Oral Health Group

What is Three-dimensional Obturation?

November 1, 2004
by Rich Mounce, DDS

Describing three-dimensional obturation of the root canal system is a bit like asking what is the sound of one hand clapping or if a tree falls in the forest, does it make a sound? In essence, it can be challenging. Three-dimensional obturation of the root canal system might be defined as placing a homogenous (without voids) and dense filling material from the canal orifice to the minor constriction of the apical foramen as well as into all anatomical ramifications (fins, bifidities, trifidities, anastomoses, cul de sacs, etc).

To me what makes the obturation three-dimensional is that when viewed from any angle either radiographically or in cut sections, there is obturation material packed as densely as possible into all of the canal space present. Caution is advised. Radiographs can be misleading. A radiograph showing a fully obturated canal does not assure that every anatomical complexity is obturated fully. This last statement taken alone would imply that knowing an obturation was three dimensional as per the previous definition would be elusive as unless the tooth was extracted and sectioned. In addition, even if a radiograph appears to be ideal, the clinician must evaluate the coronal seal to determine if any microleakage has occurred which is reaching the obturation material.


While a book could be written about what factors create three-dimensional obturation, the following (amongst others) factors are certainly paramount:

1) adequate irrigation,

2) obtaining and maintaining apical patency

3) creation of a tapered funnel with narrowing cross sectional diameters to the minor constriction of the apical foramen

4) prevention of iatrogenic events of all types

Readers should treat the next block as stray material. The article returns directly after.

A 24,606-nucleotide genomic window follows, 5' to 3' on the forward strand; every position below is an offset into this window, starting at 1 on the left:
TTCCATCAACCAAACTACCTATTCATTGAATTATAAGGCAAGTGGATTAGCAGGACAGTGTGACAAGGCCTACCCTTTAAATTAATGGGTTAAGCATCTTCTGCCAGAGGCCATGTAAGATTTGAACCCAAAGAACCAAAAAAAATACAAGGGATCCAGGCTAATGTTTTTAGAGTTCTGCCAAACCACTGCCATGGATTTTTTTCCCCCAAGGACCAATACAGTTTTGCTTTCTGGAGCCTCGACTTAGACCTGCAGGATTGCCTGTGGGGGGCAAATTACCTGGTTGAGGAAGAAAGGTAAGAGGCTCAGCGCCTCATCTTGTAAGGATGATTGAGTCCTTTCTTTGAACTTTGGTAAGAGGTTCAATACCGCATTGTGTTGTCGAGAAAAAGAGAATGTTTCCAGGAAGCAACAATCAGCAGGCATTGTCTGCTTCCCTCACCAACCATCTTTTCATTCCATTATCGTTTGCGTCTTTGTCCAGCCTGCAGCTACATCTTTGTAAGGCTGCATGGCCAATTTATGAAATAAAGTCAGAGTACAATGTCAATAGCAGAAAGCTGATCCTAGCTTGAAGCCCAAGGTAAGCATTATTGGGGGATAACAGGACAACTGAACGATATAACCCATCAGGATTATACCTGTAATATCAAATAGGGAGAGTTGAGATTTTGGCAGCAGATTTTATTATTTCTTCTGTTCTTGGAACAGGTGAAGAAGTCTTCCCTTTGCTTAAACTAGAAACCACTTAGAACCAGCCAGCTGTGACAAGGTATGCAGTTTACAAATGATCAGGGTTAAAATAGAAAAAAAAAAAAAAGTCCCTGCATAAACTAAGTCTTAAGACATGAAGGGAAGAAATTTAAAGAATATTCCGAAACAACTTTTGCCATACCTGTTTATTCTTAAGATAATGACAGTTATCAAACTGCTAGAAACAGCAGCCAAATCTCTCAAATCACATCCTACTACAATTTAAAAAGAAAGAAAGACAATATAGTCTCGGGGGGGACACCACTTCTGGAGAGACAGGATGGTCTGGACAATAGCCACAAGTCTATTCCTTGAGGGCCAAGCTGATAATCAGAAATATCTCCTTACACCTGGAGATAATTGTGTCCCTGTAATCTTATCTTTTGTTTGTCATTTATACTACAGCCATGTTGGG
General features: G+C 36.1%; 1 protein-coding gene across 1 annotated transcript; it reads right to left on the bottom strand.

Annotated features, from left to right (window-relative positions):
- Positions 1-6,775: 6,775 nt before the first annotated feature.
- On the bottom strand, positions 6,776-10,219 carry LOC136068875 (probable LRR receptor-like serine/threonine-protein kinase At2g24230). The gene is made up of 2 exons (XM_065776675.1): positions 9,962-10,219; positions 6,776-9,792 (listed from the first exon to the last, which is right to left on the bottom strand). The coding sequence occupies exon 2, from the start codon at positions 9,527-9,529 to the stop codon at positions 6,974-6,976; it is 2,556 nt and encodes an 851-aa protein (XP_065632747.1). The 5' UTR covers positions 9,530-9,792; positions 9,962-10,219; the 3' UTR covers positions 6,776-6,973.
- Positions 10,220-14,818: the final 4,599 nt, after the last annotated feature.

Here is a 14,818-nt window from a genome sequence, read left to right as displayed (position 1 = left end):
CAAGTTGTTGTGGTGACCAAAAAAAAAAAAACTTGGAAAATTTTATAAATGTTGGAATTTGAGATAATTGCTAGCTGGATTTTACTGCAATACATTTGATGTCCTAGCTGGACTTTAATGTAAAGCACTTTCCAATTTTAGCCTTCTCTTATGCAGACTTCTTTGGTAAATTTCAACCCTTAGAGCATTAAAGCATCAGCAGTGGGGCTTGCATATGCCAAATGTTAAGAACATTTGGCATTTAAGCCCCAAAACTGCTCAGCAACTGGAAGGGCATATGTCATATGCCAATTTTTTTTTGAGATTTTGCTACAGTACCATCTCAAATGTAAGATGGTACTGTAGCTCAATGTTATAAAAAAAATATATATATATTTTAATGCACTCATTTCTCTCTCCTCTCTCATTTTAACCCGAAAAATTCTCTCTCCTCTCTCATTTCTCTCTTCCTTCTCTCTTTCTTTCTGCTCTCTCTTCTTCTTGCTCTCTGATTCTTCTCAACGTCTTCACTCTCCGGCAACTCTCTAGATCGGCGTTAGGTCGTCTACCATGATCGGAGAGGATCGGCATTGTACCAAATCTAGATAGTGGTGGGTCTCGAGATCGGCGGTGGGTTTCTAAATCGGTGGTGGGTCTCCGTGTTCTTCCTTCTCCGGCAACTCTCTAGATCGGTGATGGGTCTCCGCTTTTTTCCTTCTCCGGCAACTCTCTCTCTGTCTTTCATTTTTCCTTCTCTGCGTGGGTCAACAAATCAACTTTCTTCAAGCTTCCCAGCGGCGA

5) warm gutta percha techniques.

While the list could be much longer this list compromises a set of core objectives, which if met, enhance the achievement of three- dimensional obturation.

While a comprehensive discussion of obturation techniques and materials is well beyond the scope of this column, bonded obturation, which relies upon removal of the smear layer for adhesion into the tubules, holds great promise. Resilon (Resilon Research, Madison, CT, USA) and RealSeal (SybronEndo, Orange, CA, USA) have been recently introduced, which provide a significant level of bonding to canal walls and diminished microleakage in a coronal to apical direction. In my opinion, bonded obturation provides a filling, which is more three-dimensional than gutta percha in the sense that now obturation materials can penetrate the tubules and be bonded to the core resin material in the canal. Conversely, gutta percha has no inherent ability to diminish microleakage or to bond to canal walls.

Dr. Mounce is in private endodontic practice in Portland, OR.


1.J Am Dent Assoc. 2004 May;135(5):646-52. Fracture resistance of roots endodontically treated with a new resin filling material. Teixeira FB, Teixeira EC, Thompson JY, Trope M.

2.J Endod. 2004 May;30(5):342-7. An evaluation of microbial leakage in roots filled with a thermoplastic synthetic polymer-based root canal filling material (Resilon). Shipper G, Orstavik D, Teixeira FB, Trope M.

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